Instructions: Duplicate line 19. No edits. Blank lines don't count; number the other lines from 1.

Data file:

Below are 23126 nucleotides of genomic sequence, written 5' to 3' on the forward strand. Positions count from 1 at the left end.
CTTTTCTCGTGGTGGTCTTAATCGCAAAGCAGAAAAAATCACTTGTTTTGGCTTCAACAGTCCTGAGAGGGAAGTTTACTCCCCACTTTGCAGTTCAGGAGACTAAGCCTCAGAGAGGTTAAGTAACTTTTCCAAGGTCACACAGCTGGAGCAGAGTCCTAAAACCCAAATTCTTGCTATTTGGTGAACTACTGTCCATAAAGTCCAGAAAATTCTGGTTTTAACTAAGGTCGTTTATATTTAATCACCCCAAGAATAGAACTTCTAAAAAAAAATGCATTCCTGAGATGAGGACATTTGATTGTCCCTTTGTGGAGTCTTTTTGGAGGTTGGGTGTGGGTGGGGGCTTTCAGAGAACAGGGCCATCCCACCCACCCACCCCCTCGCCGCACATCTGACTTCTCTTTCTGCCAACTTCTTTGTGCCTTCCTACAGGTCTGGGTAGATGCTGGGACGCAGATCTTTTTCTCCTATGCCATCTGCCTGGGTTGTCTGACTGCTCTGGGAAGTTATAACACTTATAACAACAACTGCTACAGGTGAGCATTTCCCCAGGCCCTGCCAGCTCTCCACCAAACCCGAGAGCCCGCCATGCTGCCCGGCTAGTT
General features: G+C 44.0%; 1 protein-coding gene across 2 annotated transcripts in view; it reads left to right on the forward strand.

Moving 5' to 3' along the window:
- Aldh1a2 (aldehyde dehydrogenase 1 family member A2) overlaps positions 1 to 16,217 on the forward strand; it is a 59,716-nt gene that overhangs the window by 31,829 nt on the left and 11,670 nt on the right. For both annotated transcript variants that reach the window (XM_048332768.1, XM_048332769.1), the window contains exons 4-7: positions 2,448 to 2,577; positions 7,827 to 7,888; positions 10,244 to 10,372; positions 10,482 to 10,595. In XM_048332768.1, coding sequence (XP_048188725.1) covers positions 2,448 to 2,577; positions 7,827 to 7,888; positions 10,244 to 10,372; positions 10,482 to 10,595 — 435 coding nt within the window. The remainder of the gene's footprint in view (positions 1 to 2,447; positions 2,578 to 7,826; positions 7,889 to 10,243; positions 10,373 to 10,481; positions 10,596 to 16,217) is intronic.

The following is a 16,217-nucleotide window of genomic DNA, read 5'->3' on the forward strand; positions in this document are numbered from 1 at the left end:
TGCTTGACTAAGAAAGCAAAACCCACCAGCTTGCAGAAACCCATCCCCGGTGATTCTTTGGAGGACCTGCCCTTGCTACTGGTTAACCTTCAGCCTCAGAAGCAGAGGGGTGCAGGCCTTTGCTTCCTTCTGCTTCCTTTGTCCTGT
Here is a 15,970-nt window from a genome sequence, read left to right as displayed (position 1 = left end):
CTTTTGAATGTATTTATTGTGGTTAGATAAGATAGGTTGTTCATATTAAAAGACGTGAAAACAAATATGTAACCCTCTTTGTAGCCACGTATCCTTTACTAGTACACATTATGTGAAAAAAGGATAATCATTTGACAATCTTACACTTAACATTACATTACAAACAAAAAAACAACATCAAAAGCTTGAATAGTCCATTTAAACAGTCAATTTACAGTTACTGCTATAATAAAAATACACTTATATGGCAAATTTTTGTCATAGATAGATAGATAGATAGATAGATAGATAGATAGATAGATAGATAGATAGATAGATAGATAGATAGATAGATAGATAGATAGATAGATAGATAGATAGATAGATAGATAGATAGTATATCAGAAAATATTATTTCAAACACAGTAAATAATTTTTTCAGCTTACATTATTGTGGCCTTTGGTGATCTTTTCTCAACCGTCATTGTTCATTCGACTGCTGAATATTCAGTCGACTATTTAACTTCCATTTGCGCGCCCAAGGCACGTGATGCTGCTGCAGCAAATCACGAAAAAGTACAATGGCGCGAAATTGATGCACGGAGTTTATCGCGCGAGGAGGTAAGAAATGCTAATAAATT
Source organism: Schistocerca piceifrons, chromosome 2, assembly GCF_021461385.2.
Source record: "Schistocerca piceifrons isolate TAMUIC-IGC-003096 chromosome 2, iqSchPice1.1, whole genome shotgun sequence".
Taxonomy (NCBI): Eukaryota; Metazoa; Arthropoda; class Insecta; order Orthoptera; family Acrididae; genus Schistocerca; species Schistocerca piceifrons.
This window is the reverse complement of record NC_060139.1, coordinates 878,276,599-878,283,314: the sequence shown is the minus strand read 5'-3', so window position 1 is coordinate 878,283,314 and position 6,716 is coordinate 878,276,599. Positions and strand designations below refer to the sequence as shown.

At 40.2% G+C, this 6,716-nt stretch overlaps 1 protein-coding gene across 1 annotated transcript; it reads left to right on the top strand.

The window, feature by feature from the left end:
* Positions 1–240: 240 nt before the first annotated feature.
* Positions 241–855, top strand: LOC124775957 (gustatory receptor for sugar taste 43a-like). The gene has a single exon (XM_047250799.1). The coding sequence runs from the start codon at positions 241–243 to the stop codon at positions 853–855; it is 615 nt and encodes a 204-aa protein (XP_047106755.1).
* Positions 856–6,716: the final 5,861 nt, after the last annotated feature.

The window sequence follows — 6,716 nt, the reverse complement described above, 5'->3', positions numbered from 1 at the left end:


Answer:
The window sequence follows — 6,716 nt, the reverse complement described above, 5'->3', positions numbered from 1 at the left end: